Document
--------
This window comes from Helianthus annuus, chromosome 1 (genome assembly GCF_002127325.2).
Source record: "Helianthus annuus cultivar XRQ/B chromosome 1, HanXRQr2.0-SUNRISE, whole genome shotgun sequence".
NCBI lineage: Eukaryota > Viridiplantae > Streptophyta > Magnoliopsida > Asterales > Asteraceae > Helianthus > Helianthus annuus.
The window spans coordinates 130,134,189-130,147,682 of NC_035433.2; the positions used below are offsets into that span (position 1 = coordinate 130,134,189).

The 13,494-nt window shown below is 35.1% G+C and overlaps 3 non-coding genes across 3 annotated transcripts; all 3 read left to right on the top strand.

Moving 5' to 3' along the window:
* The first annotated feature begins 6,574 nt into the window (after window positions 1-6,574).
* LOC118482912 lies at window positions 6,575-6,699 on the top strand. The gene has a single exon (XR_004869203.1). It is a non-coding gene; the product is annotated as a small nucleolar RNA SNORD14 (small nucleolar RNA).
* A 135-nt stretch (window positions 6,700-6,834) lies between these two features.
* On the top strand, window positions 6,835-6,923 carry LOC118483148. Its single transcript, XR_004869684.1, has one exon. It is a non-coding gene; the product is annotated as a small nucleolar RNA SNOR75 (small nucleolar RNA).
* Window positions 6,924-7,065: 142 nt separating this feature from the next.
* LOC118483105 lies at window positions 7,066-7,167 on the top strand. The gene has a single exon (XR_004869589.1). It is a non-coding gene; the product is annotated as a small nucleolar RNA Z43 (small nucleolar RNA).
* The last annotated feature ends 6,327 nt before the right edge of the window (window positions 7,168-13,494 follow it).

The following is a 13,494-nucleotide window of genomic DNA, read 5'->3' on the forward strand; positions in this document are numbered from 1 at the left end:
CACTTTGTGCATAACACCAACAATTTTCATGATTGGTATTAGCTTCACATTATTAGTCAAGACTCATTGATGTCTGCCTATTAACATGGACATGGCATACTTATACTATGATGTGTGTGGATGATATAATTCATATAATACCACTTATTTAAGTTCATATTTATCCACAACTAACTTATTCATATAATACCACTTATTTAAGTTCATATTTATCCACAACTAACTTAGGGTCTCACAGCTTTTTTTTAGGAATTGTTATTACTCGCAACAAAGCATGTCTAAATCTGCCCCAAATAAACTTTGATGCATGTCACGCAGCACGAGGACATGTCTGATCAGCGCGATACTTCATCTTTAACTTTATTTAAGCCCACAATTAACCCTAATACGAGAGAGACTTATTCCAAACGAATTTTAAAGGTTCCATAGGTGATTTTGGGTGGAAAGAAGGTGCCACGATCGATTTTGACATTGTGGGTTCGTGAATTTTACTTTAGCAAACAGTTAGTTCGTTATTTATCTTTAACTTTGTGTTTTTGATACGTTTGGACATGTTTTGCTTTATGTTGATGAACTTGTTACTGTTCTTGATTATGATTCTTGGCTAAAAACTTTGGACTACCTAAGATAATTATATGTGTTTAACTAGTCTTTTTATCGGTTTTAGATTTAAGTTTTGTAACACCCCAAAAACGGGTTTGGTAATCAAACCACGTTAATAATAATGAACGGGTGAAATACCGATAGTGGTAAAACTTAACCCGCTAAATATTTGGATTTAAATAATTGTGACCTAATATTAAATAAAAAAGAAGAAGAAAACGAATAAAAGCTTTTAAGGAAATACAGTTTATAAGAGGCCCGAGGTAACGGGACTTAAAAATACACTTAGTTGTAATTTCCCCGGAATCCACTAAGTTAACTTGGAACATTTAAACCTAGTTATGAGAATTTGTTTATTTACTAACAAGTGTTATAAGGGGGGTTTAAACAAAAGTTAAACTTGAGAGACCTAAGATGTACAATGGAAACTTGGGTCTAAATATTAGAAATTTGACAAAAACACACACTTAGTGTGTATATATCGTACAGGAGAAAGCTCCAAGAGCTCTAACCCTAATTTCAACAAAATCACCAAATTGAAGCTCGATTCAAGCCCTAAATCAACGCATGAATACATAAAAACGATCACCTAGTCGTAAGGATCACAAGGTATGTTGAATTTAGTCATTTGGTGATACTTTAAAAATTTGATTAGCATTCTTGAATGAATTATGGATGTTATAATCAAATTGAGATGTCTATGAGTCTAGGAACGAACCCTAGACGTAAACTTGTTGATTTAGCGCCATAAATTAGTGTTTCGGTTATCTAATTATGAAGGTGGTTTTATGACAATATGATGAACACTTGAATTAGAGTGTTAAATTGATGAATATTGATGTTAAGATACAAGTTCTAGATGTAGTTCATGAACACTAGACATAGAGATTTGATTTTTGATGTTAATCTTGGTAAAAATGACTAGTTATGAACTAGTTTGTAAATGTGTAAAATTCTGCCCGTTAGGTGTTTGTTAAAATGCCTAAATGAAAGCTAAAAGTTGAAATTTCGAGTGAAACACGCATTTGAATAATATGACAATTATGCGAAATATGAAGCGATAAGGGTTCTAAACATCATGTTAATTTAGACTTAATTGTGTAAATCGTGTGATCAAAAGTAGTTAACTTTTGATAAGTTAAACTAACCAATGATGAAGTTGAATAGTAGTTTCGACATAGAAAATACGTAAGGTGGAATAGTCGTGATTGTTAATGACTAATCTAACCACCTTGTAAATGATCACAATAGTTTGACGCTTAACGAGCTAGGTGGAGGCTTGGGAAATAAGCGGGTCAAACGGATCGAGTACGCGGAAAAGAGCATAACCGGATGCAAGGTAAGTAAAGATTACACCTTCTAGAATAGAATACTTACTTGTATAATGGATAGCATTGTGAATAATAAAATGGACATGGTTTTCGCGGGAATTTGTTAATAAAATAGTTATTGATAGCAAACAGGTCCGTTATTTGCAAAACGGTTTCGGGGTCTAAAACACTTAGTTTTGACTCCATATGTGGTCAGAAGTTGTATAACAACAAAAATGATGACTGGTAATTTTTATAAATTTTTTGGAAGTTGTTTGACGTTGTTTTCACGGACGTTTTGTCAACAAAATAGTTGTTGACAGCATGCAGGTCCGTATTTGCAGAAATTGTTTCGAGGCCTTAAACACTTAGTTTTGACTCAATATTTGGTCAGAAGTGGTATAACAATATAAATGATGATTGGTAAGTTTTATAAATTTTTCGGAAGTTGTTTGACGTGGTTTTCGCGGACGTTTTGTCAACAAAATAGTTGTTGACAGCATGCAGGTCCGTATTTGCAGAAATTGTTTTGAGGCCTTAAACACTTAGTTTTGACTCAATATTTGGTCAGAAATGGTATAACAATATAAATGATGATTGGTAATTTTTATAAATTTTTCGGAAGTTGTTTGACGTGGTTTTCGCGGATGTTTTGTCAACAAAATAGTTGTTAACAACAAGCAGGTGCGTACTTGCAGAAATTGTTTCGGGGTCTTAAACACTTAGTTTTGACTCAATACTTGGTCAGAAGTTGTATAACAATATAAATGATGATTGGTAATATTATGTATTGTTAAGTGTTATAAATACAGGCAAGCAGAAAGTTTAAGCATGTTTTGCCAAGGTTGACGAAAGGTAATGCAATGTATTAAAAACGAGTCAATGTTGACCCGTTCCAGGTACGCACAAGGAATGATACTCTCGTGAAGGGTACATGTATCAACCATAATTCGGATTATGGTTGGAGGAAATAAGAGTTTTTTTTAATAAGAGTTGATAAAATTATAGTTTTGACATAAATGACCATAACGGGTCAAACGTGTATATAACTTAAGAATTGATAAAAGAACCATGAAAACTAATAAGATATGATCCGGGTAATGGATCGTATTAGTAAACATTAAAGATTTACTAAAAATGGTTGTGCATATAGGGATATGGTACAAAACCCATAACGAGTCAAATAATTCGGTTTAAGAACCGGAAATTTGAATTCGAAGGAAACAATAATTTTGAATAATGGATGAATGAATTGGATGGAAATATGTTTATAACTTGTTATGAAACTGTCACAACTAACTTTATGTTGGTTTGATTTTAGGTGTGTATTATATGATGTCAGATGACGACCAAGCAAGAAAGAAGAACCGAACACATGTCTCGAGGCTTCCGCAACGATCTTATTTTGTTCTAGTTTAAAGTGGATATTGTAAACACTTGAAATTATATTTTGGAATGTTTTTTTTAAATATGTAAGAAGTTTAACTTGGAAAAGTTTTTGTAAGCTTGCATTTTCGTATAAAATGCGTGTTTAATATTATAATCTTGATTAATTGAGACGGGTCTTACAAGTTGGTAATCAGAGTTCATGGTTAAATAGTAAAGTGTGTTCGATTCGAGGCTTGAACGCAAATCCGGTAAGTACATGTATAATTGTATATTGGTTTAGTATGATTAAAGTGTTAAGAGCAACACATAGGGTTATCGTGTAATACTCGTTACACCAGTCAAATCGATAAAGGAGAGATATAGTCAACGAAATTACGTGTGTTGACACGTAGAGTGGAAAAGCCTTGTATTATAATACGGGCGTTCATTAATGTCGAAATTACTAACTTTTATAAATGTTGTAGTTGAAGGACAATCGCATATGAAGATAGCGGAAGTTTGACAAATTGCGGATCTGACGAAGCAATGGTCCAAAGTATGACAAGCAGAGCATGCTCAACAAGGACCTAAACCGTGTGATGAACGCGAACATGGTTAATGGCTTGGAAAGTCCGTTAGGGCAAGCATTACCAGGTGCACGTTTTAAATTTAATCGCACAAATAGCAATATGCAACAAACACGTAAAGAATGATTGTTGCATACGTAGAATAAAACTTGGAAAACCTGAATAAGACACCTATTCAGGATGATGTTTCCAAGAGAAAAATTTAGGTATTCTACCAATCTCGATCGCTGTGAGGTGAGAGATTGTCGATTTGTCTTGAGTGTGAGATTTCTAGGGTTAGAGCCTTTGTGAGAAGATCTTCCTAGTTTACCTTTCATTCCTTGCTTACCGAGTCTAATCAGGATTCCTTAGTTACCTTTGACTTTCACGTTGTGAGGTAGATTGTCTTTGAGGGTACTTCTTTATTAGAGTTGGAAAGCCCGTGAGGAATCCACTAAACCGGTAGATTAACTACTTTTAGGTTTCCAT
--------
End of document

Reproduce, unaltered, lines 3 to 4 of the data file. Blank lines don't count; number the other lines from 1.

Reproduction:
NCBI lineage: Eukaryota > Viridiplantae > Streptophyta > Magnoliopsida > Asterales > Asteraceae > Helianthus > Helianthus annuus.
The window spans coordinates 130,134,189-130,147,682 of NC_035433.2; the positions used below are offsets into that span (position 1 = coordinate 130,134,189).